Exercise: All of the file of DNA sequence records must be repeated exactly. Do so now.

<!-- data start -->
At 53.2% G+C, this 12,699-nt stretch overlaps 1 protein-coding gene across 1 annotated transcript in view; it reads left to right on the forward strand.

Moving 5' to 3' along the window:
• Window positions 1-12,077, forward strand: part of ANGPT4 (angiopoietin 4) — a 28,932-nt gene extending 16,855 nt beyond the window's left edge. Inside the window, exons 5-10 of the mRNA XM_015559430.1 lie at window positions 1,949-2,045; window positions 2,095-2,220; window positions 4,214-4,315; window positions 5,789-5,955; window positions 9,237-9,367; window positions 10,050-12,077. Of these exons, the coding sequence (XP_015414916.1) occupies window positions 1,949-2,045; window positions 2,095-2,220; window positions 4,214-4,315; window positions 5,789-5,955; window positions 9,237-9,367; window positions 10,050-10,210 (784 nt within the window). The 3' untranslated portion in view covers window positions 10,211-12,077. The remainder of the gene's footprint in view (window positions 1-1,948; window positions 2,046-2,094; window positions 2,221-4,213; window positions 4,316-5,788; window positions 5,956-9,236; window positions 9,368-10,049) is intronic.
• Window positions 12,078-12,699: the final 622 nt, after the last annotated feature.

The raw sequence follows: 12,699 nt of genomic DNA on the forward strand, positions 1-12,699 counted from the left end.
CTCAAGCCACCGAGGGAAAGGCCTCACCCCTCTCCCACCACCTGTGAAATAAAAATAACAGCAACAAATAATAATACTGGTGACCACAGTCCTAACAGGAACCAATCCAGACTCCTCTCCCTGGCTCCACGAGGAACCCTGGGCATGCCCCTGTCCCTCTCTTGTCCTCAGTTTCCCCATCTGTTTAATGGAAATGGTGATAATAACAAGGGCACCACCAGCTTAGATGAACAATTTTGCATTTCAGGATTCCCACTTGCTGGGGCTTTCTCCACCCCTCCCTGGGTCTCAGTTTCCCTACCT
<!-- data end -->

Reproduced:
At 53.2% G+C, this 12,699-nt stretch overlaps 1 protein-coding gene across 1 annotated transcript in view; it reads left to right on the forward strand.

Moving 5' to 3' along the window:
• Window positions 1-12,077, forward strand: part of ANGPT4 (angiopoietin 4) — a 28,932-nt gene extending 16,855 nt beyond the window's left edge. Inside the window, exons 5-10 of the mRNA XM_015559430.1 lie at window positions 1,949-2,045; window positions 2,095-2,220; window positions 4,214-4,315; window positions 5,789-5,955; window positions 9,237-9,367; window positions 10,050-12,077. Of these exons, the coding sequence (XP_015414916.1) occupies window positions 1,949-2,045; window positions 2,095-2,220; window positions 4,214-4,315; window positions 5,789-5,955; window positions 9,237-9,367; window positions 10,050-10,210 (784 nt within the window). The 3' untranslated portion in view covers window positions 10,211-12,077. The remainder of the gene's footprint in view (window positions 1-1,948; window positions 2,046-2,094; window positions 2,221-4,213; window positions 4,316-5,788; window positions 5,956-9,236; window positions 9,368-10,049) is intronic.
• Window positions 12,078-12,699: the final 622 nt, after the last annotated feature.

The raw sequence follows: 12,699 nt of genomic DNA on the forward strand, positions 1-12,699 counted from the left end.
CTCAAGCCACCGAGGGAAAGGCCTCACCCCTCTCCCACCACCTGTGAAATAAAAATAACAGCAACAAATAATAATACTGGTGACCACAGTCCTAACAGGAACCAATCCAGACTCCTCTCCCTGGCTCCACGAGGAACCCTGGGCATGCCCCTGTCCCTCTCTTGTCCTCAGTTTCCCCATCTGTTTAATGGAAATGGTGATAATAACAAGGGCACCACCAGCTTAGATGAACAATTTTGCATTTCAGGATTCCCACTTGCTGGGGCTTTCTCCACCCCTCCCTGGGTCTCAGTTTCCCTACCT